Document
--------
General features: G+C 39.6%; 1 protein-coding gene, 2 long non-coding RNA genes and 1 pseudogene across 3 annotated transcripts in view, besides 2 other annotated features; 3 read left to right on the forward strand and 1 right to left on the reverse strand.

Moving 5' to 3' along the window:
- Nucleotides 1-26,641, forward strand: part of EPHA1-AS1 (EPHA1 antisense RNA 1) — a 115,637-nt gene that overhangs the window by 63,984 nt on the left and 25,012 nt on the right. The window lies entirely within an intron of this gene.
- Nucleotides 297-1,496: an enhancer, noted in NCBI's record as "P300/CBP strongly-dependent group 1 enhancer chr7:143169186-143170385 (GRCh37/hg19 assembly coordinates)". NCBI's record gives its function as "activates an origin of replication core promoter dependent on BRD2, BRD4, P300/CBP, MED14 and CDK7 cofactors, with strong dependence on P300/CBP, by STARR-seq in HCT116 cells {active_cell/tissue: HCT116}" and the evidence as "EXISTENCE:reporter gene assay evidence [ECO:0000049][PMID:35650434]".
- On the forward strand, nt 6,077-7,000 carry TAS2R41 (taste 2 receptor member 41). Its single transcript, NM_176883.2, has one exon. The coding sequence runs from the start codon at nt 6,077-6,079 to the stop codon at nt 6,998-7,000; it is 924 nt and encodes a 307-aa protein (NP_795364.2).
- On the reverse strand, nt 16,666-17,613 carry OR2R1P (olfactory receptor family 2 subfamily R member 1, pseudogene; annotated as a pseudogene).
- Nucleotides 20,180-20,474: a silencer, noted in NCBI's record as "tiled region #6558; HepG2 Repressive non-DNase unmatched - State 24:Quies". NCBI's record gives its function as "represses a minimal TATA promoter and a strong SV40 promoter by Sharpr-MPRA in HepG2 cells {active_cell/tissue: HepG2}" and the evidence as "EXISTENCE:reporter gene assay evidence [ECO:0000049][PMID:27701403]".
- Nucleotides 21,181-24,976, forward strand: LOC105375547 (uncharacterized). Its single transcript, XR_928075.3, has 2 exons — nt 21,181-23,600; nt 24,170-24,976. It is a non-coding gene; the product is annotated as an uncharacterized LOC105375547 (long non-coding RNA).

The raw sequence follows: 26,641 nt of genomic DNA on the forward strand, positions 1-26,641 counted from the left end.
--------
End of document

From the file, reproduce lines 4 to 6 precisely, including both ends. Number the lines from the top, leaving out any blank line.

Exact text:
- Nucleotides 297-1,496: an enhancer, noted in NCBI's record as "P300/CBP strongly-dependent group 1 enhancer chr7:143169186-143170385 (GRCh37/hg19 assembly coordinates)". NCBI's record gives its function as "activates an origin of replication core promoter dependent on BRD2, BRD4, P300/CBP, MED14 and CDK7 cofactors, with strong dependence on P300/CBP, by STARR-seq in HCT116 cells {active_cell/tissue: HCT116}" and the evidence as "EXISTENCE:reporter gene assay evidence [ECO:0000049][PMID:35650434]".
- On the forward strand, nt 6,077-7,000 carry TAS2R41 (taste 2 receptor member 41). Its single transcript, NM_176883.2, has one exon. The coding sequence runs from the start codon at nt 6,077-6,079 to the stop codon at nt 6,998-7,000; it is 924 nt and encodes a 307-aa protein (NP_795364.2).
- On the reverse strand, nt 16,666-17,613 carry OR2R1P (olfactory receptor family 2 subfamily R member 1, pseudogene; annotated as a pseudogene).